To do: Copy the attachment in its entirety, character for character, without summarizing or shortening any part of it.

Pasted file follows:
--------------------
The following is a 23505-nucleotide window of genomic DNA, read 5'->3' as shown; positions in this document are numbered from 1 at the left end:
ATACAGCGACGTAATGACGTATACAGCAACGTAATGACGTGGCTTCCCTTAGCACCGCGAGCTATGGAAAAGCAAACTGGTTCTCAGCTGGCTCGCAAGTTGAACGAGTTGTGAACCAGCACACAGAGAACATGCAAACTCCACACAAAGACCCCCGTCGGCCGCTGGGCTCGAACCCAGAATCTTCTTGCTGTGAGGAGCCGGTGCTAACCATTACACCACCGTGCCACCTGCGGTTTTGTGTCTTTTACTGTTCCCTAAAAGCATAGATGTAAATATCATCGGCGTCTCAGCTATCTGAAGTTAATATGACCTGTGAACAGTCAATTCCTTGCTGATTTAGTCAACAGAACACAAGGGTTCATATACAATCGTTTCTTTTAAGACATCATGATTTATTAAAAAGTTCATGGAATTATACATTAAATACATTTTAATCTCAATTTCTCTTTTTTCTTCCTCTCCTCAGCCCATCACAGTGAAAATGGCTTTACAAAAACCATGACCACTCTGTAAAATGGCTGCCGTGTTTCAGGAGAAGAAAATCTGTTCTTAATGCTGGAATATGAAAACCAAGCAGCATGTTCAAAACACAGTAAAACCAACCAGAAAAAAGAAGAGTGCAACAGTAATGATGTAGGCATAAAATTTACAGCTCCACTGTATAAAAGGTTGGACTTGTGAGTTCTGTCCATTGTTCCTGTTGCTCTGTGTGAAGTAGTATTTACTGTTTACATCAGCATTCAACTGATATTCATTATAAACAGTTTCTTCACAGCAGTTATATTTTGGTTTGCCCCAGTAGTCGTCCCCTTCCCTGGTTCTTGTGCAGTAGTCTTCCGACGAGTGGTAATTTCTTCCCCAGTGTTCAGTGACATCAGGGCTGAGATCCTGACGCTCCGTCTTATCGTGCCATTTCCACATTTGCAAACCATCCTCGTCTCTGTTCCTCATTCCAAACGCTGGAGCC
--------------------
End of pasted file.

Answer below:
The following is a 23505-nucleotide window of genomic DNA, read 5'->3' as shown; positions in this document are numbered from 1 at the left end:
ATACAGCGACGTAATGACGTATACAGCAACGTAATGACGTGGCTTCCCTTAGCACCGCGAGCTATGGAAAAGCAAACTGGTTCTCAGCTGGCTCGCAAGTTGAACGAGTTGTGAACCAGCACACAGAGAACATGCAAACTCCACACAAAGACCCCCGTCGGCCGCTGGGCTCGAACCCAGAATCTTCTTGCTGTGAGGAGCCGGTGCTAACCATTACACCACCGTGCCACCTGCGGTTTTGTGTCTTTTACTGTTCCCTAAAAGCATAGATGTAAATATCATCGGCGTCTCAGCTATCTGAAGTTAATATGACCTGTGAACAGTCAATTCCTTGCTGATTTAGTCAACAGAACACAAGGGTTCATATACAATCGTTTCTTTTAAGACATCATGATTTATTAAAAAGTTCATGGAATTATACATTAAATACATTTTAATCTCAATTTCTCTTTTTTCTTCCTCTCCTCAGCCCATCACAGTGAAAATGGCTTTACAAAAACCATGACCACTCTGTAAAATGGCTGCCGTGTTTCAGGAGAAGAAAATCTGTTCTTAATGCTGGAATATGAAAACCAAGCAGCATGTTCAAAACACAGTAAAACCAACCAGAAAAAAGAAGAGTGCAACAGTAATGATGTAGGCATAAAATTTACAGCTCCACTGTATAAAAGGTTGGACTTGTGAGTTCTGTCCATTGTTCCTGTTGCTCTGTGTGAAGTAGTATTTACTGTTTACATCAGCATTCAACTGATATTCATTATAAACAGTTTCTTCACAGCAGTTATATTTTGGTTTGCCCCAGTAGTCGTCCCCTTCCCTGGTTCTTGTGCAGTAGTCTTCCGACGAGTGGTAATTTCTTCCCCAGTGTTCAGTGACATCAGGGCTGAGATCCTGACGCTCCGTCTTATCGTGCCATTTCCACATTTGCAAACCATCCTCGTCTCTGTTCCTCATTCCAAACGCTGGAGCC